Experimental autoimmune encephalomyelitis repressed by microglial paralysis

Frank L Heppner, Melanie Greter, Denis Marino, Jeppe Falsig, Gennadij Raivich, Nadine Hövelmeyer, Ari Waisman, Thomas Rülicke, Marco Prinz, Josef Priller, Burkhard Becher, Adriano Aguzzi

Research output: Contribution to journalArticlepeer-review


Although microglial activation occurs in inflammatory, degenerative and neoplastic central nervous system (CNS) disorders, its role in pathogenesis is unclear. We studied this question by generating CD11b-HSVTK transgenic mice, which express herpes simplex thymidine kinase in macrophages and microglia. Ganciclovir treatment of organotypic brain slice cultures derived from CD11b-HSVTK mice abolished microglial release of nitrite, proinflammatory cytokines and chemokines. Systemic ganciclovir administration to CD11b-HSVTK mice elicited hematopoietic toxicity, which was prevented by transfer of wild-type bone marrow. In bone marrow chimeras, ganciclovir blocked microglial activation in the facial nucleus upon axotomy and repressed the development of experimental autoimmune encephalomyelitis. We conclude that microglial paralysis inhibits the development and maintenance of inflammatory CNS lesions. The microglial compartment thus provides a potential therapeutic target in inflammatory CNS disorders. These results validate CD11b-HSVTK mice as a tool to study the impact of microglial activation on CNS diseases in vivo.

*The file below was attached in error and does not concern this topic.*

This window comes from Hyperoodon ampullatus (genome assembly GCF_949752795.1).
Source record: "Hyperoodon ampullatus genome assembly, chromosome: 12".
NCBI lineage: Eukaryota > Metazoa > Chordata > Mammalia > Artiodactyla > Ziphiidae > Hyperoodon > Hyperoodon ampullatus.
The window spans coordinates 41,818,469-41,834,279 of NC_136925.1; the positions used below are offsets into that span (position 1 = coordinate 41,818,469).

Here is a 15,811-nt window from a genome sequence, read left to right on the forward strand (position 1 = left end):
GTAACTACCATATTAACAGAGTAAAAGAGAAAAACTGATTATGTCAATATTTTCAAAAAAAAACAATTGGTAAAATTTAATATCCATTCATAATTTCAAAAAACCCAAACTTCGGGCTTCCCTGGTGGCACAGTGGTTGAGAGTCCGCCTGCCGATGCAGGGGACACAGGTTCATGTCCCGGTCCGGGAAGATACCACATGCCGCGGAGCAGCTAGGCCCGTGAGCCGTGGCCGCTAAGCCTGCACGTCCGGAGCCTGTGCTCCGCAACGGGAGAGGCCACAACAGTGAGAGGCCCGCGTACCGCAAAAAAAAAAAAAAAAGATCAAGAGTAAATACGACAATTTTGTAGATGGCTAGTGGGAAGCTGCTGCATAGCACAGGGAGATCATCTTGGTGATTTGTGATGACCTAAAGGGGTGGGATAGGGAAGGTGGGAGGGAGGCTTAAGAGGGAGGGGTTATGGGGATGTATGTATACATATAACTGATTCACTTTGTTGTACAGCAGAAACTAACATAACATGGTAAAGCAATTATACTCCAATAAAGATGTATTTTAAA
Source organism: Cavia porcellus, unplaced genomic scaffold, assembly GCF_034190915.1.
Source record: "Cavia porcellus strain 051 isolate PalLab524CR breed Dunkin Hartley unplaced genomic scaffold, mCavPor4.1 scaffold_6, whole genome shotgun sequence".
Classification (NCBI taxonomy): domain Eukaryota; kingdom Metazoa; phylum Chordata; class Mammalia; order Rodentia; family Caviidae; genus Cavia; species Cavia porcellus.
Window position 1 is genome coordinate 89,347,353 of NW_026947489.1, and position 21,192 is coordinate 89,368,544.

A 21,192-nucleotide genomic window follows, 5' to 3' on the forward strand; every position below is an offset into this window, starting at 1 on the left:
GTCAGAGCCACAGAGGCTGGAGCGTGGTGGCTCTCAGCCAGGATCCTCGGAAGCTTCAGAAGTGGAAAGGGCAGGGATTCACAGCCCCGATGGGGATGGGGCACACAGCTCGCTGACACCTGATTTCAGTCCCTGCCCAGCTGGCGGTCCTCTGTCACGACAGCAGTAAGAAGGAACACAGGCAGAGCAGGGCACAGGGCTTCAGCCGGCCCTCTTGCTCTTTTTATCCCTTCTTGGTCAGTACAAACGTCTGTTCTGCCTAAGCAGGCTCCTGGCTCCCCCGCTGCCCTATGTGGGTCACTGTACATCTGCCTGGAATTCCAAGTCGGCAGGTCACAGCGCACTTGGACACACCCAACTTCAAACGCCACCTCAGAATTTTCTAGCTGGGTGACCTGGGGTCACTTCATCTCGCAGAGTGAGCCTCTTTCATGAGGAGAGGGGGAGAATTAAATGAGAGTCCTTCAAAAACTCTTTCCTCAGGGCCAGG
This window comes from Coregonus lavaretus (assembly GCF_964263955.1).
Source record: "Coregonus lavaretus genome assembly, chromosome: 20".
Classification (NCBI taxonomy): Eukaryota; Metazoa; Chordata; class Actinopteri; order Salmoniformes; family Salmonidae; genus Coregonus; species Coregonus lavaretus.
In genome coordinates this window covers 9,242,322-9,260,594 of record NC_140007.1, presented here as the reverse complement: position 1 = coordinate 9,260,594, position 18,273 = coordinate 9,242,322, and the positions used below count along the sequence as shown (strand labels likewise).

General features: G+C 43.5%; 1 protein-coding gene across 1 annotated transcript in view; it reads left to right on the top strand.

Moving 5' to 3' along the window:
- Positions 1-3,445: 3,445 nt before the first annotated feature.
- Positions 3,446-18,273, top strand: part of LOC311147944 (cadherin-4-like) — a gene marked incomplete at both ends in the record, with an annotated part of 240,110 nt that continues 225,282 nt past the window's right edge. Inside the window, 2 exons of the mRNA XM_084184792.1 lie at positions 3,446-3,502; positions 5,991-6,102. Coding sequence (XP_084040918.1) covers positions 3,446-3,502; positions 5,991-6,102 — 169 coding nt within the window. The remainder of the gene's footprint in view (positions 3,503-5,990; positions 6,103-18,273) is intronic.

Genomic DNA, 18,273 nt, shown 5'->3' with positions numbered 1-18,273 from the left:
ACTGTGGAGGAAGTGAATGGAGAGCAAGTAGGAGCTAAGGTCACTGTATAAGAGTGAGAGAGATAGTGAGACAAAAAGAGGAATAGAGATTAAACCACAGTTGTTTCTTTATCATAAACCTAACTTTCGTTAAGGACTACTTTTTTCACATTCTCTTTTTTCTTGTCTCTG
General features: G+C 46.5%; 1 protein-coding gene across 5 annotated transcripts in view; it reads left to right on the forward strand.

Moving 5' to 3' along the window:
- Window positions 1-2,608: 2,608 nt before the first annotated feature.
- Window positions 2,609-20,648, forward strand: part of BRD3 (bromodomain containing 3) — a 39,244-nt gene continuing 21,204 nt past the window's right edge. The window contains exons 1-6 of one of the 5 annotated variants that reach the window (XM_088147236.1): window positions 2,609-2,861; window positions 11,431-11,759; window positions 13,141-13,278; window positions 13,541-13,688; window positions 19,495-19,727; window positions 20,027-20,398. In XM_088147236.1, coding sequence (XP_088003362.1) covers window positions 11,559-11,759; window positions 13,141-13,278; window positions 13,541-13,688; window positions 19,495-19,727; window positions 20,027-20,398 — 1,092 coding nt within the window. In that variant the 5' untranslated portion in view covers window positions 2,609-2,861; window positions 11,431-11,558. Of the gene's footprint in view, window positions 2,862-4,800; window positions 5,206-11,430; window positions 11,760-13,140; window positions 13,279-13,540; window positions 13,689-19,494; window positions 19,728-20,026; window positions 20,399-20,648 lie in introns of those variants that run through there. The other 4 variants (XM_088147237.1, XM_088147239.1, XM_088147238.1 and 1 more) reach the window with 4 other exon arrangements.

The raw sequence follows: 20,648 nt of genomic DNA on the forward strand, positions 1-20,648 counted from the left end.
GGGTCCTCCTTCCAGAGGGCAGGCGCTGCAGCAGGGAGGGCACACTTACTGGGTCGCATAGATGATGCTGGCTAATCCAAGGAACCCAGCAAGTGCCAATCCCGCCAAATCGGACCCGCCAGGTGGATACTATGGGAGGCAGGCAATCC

Original languageEnglish
Pages (from-to)146-52
Number of pages7
JournalNature Medicine
Issue number2
Publication statusPublished - Feb 2005


  • Animals
  • Antiviral Agents
  • Bone Marrow Cells
  • Brain
  • CD11b Antigen
  • Chimera
  • Encephalomyelitis, Autoimmune, Experimental
  • Facial Nerve
  • Ganciclovir
  • In Vitro Techniques
  • Mice
  • Mice, Transgenic
  • Microglia
  • Recombinant Fusion Proteins
  • Simplexvirus
  • Thymidine Kinase
  • Journal Article
  • Research Support, Non-U.S. Gov't


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